Global securities regulators are proposing a series of policy recommendations that aim to set standards for the fledgling decentralized finance (DeFi) sector.
The International Organization of Securities Commissions (IOSCO) published a report that detailed nine policy proposals designed to address regulators’ investor protection concerns in the DeFi space, which includes financial products and services that use blockchain technology and self-executing “smart” contracts.
“One of IOSCO’s goals is to promote greater consistency with respect to the regulation and oversight of cryptoasset activities, given the cross-border nature of the markets, potential for regulatory arbitrage and significant risk of harm to retail investors,” the group said in the report.
The proposals also aim to establish consistency in the regulation of both traditional financial markets and crypto markets, implementing the approach taken by global policy-makers in the crypto space, with the principle of “same activity, same risk, same regulatory outcome.”
The group said its proposed recommendations also “cover the need for enhanced cooperation among regulators to coordinate and respond to cross-border challenges in enforcement and supervision, and to address regulatory arbitrage concerns, that arise from the cross-border nature of global cryptoasset activities conducted by DeFi participants who often offer their products and services across multiple jurisdictions.”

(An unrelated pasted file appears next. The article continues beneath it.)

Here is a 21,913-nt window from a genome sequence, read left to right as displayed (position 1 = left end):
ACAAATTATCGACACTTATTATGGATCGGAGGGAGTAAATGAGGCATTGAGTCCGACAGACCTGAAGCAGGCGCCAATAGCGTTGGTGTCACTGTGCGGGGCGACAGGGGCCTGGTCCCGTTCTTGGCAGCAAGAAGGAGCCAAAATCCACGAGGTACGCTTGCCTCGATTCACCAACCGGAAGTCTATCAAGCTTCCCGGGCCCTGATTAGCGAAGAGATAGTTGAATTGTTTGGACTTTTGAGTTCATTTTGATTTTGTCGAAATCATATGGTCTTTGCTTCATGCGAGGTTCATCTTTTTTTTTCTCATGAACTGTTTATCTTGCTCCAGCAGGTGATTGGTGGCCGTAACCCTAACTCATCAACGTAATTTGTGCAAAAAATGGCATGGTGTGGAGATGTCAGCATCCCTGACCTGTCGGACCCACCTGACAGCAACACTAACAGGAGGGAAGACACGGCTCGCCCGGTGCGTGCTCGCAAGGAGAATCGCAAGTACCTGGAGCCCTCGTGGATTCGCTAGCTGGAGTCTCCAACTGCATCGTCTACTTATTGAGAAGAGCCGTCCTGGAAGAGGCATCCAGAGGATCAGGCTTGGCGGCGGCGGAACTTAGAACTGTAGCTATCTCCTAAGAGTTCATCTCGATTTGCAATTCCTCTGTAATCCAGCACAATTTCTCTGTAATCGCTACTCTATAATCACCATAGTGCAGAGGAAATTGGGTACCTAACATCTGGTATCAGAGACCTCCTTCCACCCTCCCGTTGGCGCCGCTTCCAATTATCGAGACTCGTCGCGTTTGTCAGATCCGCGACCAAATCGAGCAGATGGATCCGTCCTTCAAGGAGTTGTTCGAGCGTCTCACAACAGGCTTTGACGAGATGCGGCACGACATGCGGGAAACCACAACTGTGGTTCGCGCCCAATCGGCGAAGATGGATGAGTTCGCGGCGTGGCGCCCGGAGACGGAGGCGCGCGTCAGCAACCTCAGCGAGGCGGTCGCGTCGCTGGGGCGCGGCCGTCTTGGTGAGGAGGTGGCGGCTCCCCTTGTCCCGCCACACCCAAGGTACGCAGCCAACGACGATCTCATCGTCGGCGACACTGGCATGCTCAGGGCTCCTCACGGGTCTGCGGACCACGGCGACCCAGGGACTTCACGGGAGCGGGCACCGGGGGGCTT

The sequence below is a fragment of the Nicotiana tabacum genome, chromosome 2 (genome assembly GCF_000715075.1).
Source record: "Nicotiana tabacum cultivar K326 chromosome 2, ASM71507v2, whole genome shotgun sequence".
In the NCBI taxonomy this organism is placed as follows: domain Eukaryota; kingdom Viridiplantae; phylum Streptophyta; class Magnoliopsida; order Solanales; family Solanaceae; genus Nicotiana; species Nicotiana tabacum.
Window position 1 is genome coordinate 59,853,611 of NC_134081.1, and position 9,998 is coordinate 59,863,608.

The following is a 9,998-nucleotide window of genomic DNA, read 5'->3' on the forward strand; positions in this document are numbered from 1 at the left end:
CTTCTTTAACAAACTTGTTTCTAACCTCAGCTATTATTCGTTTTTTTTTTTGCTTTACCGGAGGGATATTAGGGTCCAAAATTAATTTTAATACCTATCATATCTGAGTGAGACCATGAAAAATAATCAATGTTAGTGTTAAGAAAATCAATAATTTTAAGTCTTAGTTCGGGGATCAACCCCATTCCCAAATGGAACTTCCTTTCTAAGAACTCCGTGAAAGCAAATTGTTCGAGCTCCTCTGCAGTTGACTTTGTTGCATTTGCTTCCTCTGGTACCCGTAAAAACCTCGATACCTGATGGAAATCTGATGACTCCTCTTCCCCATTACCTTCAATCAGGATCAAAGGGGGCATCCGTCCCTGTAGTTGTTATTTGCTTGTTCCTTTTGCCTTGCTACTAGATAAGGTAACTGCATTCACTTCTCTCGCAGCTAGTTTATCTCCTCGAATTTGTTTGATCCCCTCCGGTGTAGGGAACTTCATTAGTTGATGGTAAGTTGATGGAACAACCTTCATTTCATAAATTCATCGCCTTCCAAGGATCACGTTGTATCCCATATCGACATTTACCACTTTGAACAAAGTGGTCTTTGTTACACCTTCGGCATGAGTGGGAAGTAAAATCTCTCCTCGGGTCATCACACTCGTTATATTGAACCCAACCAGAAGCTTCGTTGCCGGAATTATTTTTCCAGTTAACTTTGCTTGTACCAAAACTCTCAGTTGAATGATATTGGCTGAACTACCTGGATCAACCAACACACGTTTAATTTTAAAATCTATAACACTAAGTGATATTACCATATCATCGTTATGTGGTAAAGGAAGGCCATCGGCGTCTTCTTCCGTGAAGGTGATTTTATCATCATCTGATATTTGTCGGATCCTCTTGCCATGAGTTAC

“By supporting greater consistency of regulatory frameworks and oversight across member jurisdictions, the DeFi recommendations complement the crypto and digital assets recommendations published in May,” said Jean-Paul Servais, chair of the IOSCO board, in a release.
“Once finalized, the two sets of recommendations will provide a first clear, interoperable, and globally consistent policy framework for crypto- and digital assets, including DeFi,” he said.
Tuang Lee Lim, chair of IOSCO’s fintech task force, said, “There is a common misconception that DeFi is truly decentralized and governed by autonomous code or smart contracts. In reality, regardless of the operating model of the DeFi arrangement, ‘responsible persons’ can be identified. Our recommendations are therefore predicated on the need to identify these persons, whether legal or natural, who should bear responsibility for upholding investor protection and market integrity.”
The deadline for responding to the consultation is Oct. 19. IOSCO aims to finalize its recommendations by the end of the year.